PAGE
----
Skip to comments.Mac-specific Trojan discovered, injects ads into webpages
Posted on 03/21/2013 1:18:06 PM PDT by Ernest_at_the_Beach
A new virus specific to Mac has been discovered by Russian security firm Doctor Web. Named Trojan.Yontoo.1, the virus injects ads into webpages on the infected machine.
The malware works by installing an adware plugin into any of the popular browsers then overlays an advertisement in key locations on webpages. Doctor Web says that this trojan is just another piece of a large adware puzzle that has been infecting OS X for some time now.
The virus can be caught in several different ways, with the most popular method being the use of movie trailer pages in which users must install a plugin to view the content. Other methods of injection have been media player enhancement programs and download accelerators. One indication of infection is that when launched, Trojan.Yontoo.1 will prompt users to install a program called "Free Twit Tube" or something similar.
No information has been released from Apple on a removal tool yet, and it is expected that Apple will just patch its XProtect.plist which already blocks about 15 previous malware attacks. The best thing is to avoid any installs from unknown websites or anything that has a funny name. Remember, Google is your friend and if you are unsure of an application's validity, a five second search could prevent an infection. Be smart.
Great post except for the above, which means "all your keystroke are belong to us." It's good to use a search proxy like Startpage.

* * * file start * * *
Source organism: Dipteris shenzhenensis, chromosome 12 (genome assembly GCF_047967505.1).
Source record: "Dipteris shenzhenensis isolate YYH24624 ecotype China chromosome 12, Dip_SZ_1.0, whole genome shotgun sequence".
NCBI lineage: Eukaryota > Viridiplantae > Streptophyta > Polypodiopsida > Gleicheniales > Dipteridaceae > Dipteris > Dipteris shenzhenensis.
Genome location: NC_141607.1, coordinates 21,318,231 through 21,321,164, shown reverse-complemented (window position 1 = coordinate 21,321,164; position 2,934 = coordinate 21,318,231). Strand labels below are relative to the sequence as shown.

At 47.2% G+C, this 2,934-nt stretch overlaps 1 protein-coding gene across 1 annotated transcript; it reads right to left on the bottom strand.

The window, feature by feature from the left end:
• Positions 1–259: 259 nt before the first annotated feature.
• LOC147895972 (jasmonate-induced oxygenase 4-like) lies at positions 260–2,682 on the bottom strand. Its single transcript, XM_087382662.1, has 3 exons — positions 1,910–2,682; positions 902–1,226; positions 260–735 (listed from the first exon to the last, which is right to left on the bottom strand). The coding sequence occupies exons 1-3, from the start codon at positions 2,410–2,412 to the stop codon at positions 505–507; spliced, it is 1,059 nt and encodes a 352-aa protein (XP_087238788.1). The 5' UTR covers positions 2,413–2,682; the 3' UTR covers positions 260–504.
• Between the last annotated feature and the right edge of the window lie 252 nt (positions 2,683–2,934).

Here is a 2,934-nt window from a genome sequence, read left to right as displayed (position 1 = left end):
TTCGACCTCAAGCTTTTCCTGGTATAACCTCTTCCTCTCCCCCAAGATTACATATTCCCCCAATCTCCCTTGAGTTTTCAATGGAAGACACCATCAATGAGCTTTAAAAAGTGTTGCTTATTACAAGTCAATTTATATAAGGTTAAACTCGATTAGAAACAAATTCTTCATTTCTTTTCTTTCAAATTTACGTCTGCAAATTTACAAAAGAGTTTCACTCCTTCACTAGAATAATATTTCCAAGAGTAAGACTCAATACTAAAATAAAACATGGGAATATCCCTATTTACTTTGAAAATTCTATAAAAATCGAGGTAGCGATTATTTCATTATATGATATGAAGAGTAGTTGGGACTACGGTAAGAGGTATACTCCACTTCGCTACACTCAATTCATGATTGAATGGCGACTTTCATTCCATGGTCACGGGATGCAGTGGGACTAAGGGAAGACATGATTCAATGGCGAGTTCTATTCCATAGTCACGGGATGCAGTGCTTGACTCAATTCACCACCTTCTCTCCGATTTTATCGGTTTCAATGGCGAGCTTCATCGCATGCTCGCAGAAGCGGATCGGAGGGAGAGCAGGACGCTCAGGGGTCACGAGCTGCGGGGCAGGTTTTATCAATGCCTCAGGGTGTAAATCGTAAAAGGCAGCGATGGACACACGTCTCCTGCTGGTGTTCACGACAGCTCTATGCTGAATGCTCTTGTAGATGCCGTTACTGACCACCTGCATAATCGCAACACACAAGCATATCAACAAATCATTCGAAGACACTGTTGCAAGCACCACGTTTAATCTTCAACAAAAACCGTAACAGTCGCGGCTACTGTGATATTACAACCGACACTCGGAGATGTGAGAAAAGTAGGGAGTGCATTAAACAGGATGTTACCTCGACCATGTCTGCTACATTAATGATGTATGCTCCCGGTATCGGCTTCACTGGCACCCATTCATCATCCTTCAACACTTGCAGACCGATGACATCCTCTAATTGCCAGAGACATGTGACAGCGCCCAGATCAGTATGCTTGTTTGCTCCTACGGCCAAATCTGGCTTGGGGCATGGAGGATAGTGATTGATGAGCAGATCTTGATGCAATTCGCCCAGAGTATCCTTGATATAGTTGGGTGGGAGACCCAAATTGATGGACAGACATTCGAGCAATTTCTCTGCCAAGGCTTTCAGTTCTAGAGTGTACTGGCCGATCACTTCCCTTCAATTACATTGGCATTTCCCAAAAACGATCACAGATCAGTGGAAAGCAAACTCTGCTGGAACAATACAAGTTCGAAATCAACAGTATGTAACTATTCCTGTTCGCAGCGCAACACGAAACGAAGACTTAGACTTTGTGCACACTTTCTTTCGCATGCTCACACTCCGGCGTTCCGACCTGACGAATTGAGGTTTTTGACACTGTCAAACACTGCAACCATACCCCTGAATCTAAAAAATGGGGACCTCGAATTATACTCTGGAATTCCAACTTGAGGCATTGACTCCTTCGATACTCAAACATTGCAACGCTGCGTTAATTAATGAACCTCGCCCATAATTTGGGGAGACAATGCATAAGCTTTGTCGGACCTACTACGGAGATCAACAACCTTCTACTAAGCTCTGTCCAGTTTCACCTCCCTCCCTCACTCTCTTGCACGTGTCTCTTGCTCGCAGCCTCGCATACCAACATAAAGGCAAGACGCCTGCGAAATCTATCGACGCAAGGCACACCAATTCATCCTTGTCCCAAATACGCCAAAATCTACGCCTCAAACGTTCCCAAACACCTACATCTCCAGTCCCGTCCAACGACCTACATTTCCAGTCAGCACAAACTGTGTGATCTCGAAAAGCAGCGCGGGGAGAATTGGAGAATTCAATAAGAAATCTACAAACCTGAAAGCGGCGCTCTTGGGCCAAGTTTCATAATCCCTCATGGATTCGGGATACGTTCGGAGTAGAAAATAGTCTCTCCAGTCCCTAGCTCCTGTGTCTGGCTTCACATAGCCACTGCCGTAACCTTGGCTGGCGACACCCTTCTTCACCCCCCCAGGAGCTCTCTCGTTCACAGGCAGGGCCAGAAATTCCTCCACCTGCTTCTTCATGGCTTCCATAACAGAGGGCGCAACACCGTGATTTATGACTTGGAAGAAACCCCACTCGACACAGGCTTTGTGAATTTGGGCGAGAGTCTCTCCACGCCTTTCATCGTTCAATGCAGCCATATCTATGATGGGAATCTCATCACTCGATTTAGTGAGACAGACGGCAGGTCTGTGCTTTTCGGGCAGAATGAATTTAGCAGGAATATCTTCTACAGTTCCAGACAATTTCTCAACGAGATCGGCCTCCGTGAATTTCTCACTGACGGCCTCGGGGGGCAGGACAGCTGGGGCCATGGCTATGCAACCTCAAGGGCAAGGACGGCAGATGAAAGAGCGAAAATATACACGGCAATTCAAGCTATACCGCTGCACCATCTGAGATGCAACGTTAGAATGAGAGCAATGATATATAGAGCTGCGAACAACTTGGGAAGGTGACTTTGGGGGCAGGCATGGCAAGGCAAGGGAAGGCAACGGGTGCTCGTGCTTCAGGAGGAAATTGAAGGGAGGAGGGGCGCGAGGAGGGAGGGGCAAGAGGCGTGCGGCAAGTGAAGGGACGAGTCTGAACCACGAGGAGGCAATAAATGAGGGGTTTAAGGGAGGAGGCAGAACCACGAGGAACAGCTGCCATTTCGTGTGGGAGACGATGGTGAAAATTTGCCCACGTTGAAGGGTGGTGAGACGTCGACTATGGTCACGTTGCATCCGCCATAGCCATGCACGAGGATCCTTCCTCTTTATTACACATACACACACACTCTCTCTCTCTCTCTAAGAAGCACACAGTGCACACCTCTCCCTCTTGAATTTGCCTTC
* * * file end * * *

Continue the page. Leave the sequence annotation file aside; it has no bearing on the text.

Thanks again for the helpful Mac info.
Sounds like it would work with Windows or Linux....if someone hacker did the work ....
Impossible. Macs don’t get viruses.
That's why Norton, Mcafee, Webroot, etc,etc,etc. sell Anti-Virus utilities for Mac.
Heh, I usually hear that from people who don't know anything about computers, or who don't know anythings about Macs.
People who DO know anything about computers don't say that.
Technically this is not a virus it is a Trojan.
It appears that the user has to help out by approving and downloading something to get infected.
The only search engine I use is called GoodSearch.com
I’ve been using it for years, now, and I find it is excellent!
The other good thing about GoodSearch is that when you first use it, it asks you to name a charity that you support. After you do that, it throws a few pennies to that charity every time you use it.
I listed my “charity” as Second Amendment Sisters in this way. We are a non-profit organization.
You don’t make a lot of money—but we have gotten a couple of checks for around $100.
In other words, they trick you into typing in the root password.
If you’re willing to type in the root password for anything that asks for it, you’re not much of a Unix Sysadmin.
And I am sure they are all HUGH sellers, too.
In other words, they trick you into typing in the root password.
If youre willing to type in the root password for anything that asks for it, youre not much of a Unix Sysadmin.
Oh. Thank you for explaining it in terms I could comprehend, proxy_user. It suddenly makes sense!
Any computer user stupid enough to fall for this ploy ALMOST deserves what they get. I say ALMOST, because nobody, no matter how stupid, deserves to have their computer messed with by a remote A-hole.
ping. look at the search engine recommendation
It is sponsored by Yahoo, right?
It is nice to support charity, but I prefer DuckDuckGo, which doesn’t track you, at least so far.
Been using Macs since 1982, and never had a virus/trojan/malware problem yet.
And I am on the ‘net constantly. Just anecdotal, I know. Will wait for Swordmaker to post.
Not that I know of. I know that they don’t sell your information.